Beth and Madison are fraternal twin sisters who were referred individually to the HOPE program while still in the hospital following their birth. The girls were born very premature (26 weeks gestation), had been exposed prenatally to drugs and had significant medical complications. A protective services report was made regarding Beth and Madison due to their birth parents’ lack of involvement in their care.

Beth had severe gastro-esophageal reflux, vision problems, anemia, significant respiratory issues and serious developmental delays due to her prematurity. After her placement with Pati and David Swartzbaugh and through lots of hard work and patience, Beth’s condition improved dramatically. Pati, David, Department of Social Services and the Center for Family Services worked with the twins’ birth parents in an effort to realize the goal of Beth’s reunification with them. The girls’ birthmother was unable to successfully complete the goals required of her by DSS, but their birth father worked diligently with the team. Pati and David opened their home and their lives to the birth father. Nine months after Beth’s placement, she was happily reunited with her birth father and paternal grandparents.

Madison was more gravely ill. Due to complications shortly after her birth, she needed both intestinal and liver transplants in order to survive. Madison had a feeding tube placed in her stomach. She also had severe jaundice due to her liver condition. Madison needed oxygen 24-hours a day due to a severe respiratory condition and was very susceptible to sepsis (blood infections). She, too, was severely developmentally delayed.

After Beth’s reunification with her father, Pati began visiting Madison daily at Mt. Washington Pediatric Hospital. Madison had never lived outside of the hospital and the staff wasn’t sure if she’d be able to successfully leave until she had the necessary transplants. Pati, her birth father, CFS and DSS lobbied the hospital staff to place Madison with the Swartzbaughs while awaiting the transplants. Madison thrived under the Swartzbaugh’s love and care, and began to make developmental progress. Due to her susceptibility to infection, Madison couldn’t leave the house frequently, so her father visited her regularly in the Swartzbaugh’s home. He also went with her and Pati weekly on the four hour round trip to see her liver specialist in Washington, DC.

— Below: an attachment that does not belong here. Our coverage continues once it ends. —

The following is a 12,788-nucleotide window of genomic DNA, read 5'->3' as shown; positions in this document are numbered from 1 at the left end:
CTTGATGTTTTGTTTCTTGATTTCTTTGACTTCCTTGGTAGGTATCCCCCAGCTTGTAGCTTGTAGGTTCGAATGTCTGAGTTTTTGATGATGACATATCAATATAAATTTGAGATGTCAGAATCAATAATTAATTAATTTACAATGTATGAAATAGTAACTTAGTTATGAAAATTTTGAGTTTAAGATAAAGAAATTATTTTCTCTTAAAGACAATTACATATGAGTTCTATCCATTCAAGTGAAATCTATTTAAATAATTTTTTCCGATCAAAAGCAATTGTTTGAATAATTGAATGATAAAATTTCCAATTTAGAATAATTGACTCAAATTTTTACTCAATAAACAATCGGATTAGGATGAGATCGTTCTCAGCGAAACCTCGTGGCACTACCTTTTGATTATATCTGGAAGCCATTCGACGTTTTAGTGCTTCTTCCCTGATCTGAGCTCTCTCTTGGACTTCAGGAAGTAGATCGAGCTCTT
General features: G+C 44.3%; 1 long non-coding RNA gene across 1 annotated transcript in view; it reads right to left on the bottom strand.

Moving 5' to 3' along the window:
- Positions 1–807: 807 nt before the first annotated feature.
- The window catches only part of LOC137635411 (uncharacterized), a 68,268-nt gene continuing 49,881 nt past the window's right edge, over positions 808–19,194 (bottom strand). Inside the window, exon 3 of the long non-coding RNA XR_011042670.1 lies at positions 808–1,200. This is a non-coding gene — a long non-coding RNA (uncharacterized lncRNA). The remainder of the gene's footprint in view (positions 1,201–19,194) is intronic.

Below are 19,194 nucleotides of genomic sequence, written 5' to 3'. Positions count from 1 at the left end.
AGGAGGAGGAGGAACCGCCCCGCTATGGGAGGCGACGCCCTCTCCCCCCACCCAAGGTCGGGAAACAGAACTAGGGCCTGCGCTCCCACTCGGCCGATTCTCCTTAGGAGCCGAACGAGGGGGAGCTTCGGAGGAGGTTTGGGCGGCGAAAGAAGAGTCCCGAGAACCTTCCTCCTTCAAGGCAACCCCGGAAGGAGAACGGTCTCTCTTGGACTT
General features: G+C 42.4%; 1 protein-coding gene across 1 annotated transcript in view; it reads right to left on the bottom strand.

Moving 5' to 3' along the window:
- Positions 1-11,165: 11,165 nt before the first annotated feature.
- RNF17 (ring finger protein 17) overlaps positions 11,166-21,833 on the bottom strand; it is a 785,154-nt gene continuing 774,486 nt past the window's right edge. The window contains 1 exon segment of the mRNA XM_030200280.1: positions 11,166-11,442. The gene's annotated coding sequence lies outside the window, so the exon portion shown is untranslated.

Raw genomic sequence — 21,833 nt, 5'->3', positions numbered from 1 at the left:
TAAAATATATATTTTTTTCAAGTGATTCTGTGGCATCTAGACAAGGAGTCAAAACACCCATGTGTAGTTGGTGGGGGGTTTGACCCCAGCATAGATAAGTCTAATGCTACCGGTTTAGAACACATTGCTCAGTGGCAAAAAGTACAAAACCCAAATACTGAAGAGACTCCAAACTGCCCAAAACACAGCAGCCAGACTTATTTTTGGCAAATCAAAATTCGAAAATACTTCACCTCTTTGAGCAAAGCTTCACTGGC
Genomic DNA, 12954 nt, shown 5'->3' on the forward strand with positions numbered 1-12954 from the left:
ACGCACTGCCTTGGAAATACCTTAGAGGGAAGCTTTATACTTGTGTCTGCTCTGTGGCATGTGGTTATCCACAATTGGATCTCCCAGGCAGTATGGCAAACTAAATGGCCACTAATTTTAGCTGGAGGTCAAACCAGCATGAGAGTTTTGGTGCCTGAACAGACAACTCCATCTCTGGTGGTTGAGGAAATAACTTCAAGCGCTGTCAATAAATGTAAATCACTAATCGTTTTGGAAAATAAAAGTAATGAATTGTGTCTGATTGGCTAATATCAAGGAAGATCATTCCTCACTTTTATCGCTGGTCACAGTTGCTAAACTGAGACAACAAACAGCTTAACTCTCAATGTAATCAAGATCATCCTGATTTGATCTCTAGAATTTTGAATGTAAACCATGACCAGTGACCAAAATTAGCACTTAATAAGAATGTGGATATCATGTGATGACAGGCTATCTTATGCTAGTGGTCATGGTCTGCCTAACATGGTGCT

Six months after her placement with the Swartzbaugh’s, Madison had to be re-admitted to hospital due to a deterioration in her condition. In April 2007, Madison received a new liver and it was determined that an intestinal transplant was no longer needed). In June 2007, Madison was reunified with Beth and her birth father, who now has custody of both girls.

The twins are thriving and Madison has made incredible progress since she received the new liver. The strong connection between the Swartzbaugh’s and Beth and Madison’s family made a very complicated situation work. HOPE has a very high level of support from a case manager and a part-time nurse to better address client needs.

HOPE needs your help in continuing the CFS mission of building and strengthening families. Please spread the word about the need for more foster families – so we can serve more children and families with these special needs. We are actively recruiting more dedicated families like David & Pati Swartzbaugh for this very important program.

You may know someone who has specialized training in the area of nursing or who is willing to be trained in working with the medically fragile population. Prospective foster parents should be comfortable attending multiple doctor/hospital appointments, enjoy acting as a role model for birth families and be able to provide a nurturing home.

Meet Brenda Fitzgerald, a foster parent for 2 years who has fostered more than 200 children. Click here.

Meet Charlotte Janssen, foster parent for 16 years who has fostered 22 children. Click here.